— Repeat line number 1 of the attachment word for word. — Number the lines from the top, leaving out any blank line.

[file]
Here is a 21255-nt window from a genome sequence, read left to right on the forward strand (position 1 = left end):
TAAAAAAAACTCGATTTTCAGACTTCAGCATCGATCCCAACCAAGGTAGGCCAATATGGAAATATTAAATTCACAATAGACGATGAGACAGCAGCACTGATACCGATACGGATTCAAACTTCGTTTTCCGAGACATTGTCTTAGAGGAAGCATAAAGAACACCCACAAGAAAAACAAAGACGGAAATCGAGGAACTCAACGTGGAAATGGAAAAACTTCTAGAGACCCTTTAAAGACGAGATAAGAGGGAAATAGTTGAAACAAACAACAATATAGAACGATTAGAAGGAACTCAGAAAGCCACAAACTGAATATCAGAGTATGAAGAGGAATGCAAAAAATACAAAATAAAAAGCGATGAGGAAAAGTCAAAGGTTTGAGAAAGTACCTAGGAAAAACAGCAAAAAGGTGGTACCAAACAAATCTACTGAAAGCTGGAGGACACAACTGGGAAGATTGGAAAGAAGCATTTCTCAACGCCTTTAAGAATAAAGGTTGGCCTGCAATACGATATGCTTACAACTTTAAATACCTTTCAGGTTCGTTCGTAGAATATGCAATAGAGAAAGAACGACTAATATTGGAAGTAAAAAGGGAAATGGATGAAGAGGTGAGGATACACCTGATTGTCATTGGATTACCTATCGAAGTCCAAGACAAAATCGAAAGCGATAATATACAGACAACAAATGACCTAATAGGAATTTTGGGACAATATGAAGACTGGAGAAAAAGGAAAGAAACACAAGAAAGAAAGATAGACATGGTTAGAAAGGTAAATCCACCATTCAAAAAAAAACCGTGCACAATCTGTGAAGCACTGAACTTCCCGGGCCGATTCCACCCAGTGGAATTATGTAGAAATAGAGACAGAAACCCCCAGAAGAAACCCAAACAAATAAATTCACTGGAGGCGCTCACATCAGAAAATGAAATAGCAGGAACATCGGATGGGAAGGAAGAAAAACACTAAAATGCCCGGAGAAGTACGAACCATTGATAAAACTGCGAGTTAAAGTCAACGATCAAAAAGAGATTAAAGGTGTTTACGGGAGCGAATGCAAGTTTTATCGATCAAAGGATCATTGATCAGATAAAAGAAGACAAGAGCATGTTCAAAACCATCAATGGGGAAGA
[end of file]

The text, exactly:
Here is a 21255-nt window from a genome sequence, read left to right on the forward strand (position 1 = left end):